The crop of free agents that may be available after the 1997-98
season is being hailed as the best since, well, last year. Along
with established stars like the Magic's Penny Hardaway and the
Bulls' Scottie Pippen, it includes such budding franchise types
as the Timberwolves' Kevin Garnett, the Nuggets' Antonio
McDyess, the Grizzlies' Bryant Reeves, the Warriors' Joe Smith
and the Raptors' Damon Stoudamire. Drafted in 1995, the latter
players were in the first class affected by the '94 collective
bargaining agreement, which limited the length of a rookie's
contract to three years. The question now: How many of these
future superstars will actually change uniforms?
"It's going to be real interesting with the younger players,"
says Rockets vice president Carroll Dawson. "Some might feel a
certain loyalty to the team that drafted them." Which ones will
be available may become clearer soon. The collective bargaining
pact allows a team to offer a contract extension to a player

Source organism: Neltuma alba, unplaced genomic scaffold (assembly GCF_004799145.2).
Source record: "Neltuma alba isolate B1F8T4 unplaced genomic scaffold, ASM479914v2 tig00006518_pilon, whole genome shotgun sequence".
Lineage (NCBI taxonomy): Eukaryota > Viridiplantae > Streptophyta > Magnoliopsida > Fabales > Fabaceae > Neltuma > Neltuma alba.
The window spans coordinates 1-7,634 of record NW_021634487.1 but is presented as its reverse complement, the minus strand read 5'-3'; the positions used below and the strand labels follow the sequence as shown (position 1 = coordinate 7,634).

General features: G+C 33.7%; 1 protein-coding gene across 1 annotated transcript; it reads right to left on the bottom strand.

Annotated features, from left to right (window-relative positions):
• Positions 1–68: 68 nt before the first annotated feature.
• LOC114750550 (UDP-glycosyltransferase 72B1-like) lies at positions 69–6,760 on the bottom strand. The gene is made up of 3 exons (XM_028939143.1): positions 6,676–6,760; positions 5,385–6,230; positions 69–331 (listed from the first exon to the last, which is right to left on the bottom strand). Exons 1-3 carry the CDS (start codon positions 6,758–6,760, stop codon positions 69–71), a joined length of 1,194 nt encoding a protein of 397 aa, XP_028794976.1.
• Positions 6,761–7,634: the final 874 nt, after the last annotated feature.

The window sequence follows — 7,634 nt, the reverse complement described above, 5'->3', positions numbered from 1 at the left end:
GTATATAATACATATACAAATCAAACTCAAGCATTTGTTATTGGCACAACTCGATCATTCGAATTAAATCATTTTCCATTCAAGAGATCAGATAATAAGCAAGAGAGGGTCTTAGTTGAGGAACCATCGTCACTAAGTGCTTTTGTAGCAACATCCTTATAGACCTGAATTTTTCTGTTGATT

after his second season. Already Stoudamire has indicated that
he would prefer to stay with Toronto, and Minnesota has
expressed confidence that it will re-sign Garnett.
On the other hand, Smith said last week that he'll wait until
his three-year deal is up before he decides whether to stay put
or to test the open market. Nets G.M. John Nash has changed his
roster by 40% since the start of the season, partly to clear
salary cap room for the '98 free agents. "Some of the big names
might not be there, but a number will be," Nash says. "And it
only takes one or two guys to significantly improve your team."
COLOR PHOTO: FERNANDO MEDINA/NBA PHOTOS Will Stoudamire (driving) stay put? [Damon Stoudamire in game]